October TBR

It’s the start of another month. That means it’s time to set great goals (that probably won’t come to fruition). I’m hoping that October might be my month. The month that I dive back into reading. But, let’s be real. Who knows what’s actually going to happen. Here’s to great intentions.


  1. Dry  by Neal Shusterman; Jarrod Shusterman:
    • When the California drought escalates to catastrophic proportions, one teen is forced to make life and death decisions for her family in this harrowing story of survival from New York Times bestselling author Neal Shusterman and Jarrod Shusterman.

      The drought—or the Tap-Out, as everyone calls it—has been going on for a while now. Everyone’s lives have become an endless list of don’ts: don’t water the lawn, don’t fill up your pool, don’t take long showers.

      Until the taps run dry.

      Suddenly, Alyssa’s quiet suburban street spirals into a warzone of desperation; neighbors and families turned against each other on the hunt for water. And when her parents don’t return and her life—and the life of her brother—is threatened, Alyssa has to make impossible choices if she’s going to survive.

  2. Wilder by Andrew Simonet:
    • I met Melissa in the rubber room, a.k.a. in-school suspension. And that’s not her real name.
      She had secrets, I had enemies.
      “People are either useful or dangerous,” she said. “One or the other.”
      “Which one am I?” I said.
      “You’re both.”
      Meili was right. (That’s her real name.)
      You can solve a lot of problems if you don’t mind getting hurt.

      Jason Wilder is in permanent in-school suspension for fighting. Meili Wen gets there by breaking a girl’s finger. Jason and Meili don’t just connect; they collide. Two people who would never cross paths—outsiders from radically different backgrounds—they form an exhiliarating, unpredictable bond. When circumstances push, they push back. There’s no plan. And there’s no stopping.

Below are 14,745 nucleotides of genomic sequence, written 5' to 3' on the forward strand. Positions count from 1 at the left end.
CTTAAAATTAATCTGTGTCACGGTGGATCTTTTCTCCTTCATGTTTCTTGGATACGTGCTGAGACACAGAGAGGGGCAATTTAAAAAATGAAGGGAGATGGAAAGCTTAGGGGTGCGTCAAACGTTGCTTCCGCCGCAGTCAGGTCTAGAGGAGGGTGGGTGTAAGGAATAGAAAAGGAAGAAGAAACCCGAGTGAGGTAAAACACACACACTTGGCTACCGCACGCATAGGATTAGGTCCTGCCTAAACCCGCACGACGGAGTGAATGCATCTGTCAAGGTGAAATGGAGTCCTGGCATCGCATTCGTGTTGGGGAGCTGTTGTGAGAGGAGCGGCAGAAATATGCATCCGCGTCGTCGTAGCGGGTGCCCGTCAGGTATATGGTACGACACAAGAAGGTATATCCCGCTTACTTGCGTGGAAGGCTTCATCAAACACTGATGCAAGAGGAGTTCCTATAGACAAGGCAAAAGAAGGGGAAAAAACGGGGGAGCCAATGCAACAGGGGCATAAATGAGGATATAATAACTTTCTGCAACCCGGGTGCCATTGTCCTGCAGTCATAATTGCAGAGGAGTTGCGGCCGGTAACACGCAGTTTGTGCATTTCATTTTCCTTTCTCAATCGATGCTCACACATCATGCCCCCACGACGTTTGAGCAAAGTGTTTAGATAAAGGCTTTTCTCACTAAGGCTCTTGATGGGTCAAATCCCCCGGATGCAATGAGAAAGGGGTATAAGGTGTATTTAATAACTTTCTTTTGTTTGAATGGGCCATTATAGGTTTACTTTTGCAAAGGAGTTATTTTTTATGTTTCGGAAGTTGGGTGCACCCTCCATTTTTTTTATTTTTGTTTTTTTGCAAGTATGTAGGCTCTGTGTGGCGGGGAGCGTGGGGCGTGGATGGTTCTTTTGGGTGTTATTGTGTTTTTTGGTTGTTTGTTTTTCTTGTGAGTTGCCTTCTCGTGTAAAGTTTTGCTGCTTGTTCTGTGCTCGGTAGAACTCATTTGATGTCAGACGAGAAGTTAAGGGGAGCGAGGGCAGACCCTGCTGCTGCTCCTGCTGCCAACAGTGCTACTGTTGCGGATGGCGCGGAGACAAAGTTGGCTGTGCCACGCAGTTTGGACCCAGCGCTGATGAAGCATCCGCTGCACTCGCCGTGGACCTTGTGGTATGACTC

“I am so crap. How can you stand being with me? Don’t answer that or I will crash this thing with both of us on it, swear to god, are you ready?”
      Yes. No. Didn’t matter.
      I reached both arms around Meili’s waist as we zoomed down the hill.

  3. The Darkest Star by Jennifer L. Armentrout:
    • In the world of the Lux, secrets thrive, lies shatter, and love is undeniable.

      #1 New York TimesUSA Today, and internationally bestselling author Jennifer L. Armentrout brings her trademark drama and intrigue to a new romantic YA science fiction series with The Darkest Star. A girl pulled into in a world she doesn’t understand finds herself confronted by long buried secrets, a betrayal that could tear her life apart…and Armentrout’s most swoonworthy book boyfriend yet.

      Seventeen-year-old Evie Dasher knows firsthand the devastating consequences of humanity’s war with the aliens. When she’s caught up in a raid at a notorious club known as one of the few places where humans and the surviving Luxen can mingle freely, she meets Luc, an unnaturally beautiful guy she initially assumes is a Luxen…but he is in fact something much more powerful. Her growing attraction for Luc will lead her deeper and deeper into a world she’d only heard about, a world where everything she thought she knew will be turned on its head…